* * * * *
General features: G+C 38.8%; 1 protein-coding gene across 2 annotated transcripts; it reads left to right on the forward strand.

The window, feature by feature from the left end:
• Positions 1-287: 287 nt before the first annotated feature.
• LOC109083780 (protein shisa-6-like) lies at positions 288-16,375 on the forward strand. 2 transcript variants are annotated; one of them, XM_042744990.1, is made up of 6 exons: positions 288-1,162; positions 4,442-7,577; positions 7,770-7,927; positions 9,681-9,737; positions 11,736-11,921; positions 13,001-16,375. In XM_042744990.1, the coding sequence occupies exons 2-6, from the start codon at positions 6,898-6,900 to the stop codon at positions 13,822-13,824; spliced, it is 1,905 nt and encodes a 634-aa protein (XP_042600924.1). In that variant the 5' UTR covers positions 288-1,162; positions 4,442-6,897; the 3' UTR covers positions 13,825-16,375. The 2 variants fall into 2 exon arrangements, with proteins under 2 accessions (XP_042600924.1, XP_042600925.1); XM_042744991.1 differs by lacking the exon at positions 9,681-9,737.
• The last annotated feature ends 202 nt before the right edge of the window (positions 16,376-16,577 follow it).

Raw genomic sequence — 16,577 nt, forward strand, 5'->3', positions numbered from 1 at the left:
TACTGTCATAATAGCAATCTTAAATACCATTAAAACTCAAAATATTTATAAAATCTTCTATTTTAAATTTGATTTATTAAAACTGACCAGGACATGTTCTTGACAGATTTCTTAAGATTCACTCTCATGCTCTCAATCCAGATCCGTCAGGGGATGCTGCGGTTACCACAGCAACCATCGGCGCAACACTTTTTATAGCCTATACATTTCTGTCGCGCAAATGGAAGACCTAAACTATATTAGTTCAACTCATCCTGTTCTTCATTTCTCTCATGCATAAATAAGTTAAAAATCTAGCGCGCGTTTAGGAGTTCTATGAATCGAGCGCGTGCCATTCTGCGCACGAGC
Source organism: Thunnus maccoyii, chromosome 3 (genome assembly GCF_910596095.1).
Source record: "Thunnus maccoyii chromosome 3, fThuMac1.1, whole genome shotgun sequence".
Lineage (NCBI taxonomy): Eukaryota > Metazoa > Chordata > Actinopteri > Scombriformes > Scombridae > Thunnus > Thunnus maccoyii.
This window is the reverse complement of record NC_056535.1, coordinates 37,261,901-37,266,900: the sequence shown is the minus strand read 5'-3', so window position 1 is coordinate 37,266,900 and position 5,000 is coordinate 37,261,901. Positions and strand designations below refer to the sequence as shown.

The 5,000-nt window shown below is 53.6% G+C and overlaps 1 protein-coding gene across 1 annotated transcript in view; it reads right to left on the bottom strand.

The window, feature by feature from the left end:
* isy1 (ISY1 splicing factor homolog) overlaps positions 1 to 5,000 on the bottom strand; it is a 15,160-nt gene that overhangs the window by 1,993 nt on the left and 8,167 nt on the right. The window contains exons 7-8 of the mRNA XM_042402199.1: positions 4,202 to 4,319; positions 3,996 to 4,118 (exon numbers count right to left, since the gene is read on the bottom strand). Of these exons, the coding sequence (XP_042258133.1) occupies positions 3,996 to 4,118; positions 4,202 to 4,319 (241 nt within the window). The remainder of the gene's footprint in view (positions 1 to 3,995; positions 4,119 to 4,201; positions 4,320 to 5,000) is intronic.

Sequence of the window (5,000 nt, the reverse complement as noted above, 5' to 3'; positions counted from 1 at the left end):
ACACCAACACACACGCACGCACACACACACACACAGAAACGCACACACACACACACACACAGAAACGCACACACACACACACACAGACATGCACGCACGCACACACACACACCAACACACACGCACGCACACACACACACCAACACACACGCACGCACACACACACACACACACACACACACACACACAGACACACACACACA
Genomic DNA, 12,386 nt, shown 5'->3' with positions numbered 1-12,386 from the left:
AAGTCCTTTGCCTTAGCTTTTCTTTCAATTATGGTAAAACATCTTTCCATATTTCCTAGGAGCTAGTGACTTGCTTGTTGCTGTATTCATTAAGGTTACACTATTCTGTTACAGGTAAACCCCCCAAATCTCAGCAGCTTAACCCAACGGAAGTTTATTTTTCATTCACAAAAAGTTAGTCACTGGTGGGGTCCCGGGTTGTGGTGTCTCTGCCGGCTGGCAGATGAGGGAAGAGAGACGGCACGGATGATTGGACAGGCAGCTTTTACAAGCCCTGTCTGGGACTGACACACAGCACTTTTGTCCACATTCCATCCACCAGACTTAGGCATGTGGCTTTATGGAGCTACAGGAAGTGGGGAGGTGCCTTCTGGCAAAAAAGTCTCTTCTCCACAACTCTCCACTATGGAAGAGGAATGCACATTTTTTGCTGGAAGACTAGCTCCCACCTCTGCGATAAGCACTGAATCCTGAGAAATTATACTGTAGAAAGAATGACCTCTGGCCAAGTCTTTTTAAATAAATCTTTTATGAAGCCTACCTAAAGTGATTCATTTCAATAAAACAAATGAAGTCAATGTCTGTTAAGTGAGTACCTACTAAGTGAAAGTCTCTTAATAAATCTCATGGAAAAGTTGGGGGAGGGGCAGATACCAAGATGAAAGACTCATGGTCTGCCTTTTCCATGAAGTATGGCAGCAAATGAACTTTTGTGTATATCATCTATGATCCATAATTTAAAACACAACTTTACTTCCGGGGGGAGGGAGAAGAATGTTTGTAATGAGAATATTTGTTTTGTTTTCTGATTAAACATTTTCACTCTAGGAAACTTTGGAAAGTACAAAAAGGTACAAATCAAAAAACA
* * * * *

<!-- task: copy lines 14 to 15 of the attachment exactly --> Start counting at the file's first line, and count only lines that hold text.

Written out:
* isy1 (ISY1 splicing factor homolog) overlaps positions 1 to 5,000 on the bottom strand; it is a 15,160-nt gene that overhangs the window by 1,993 nt on the left and 8,167 nt on the right. The window contains exons 7-8 of the mRNA XM_042402199.1: positions 4,202 to 4,319; positions 3,996 to 4,118 (exon numbers count right to left, since the gene is read on the bottom strand). Of these exons, the coding sequence (XP_042258133.1) occupies positions 3,996 to 4,118; positions 4,202 to 4,319 (241 nt within the window). The remainder of the gene's footprint in view (positions 1 to 3,995; positions 4,119 to 4,201; positions 4,320 to 5,000) is intronic.

Sequence of the window (5,000 nt, the reverse complement as noted above, 5' to 3'; positions counted from 1 at the left end):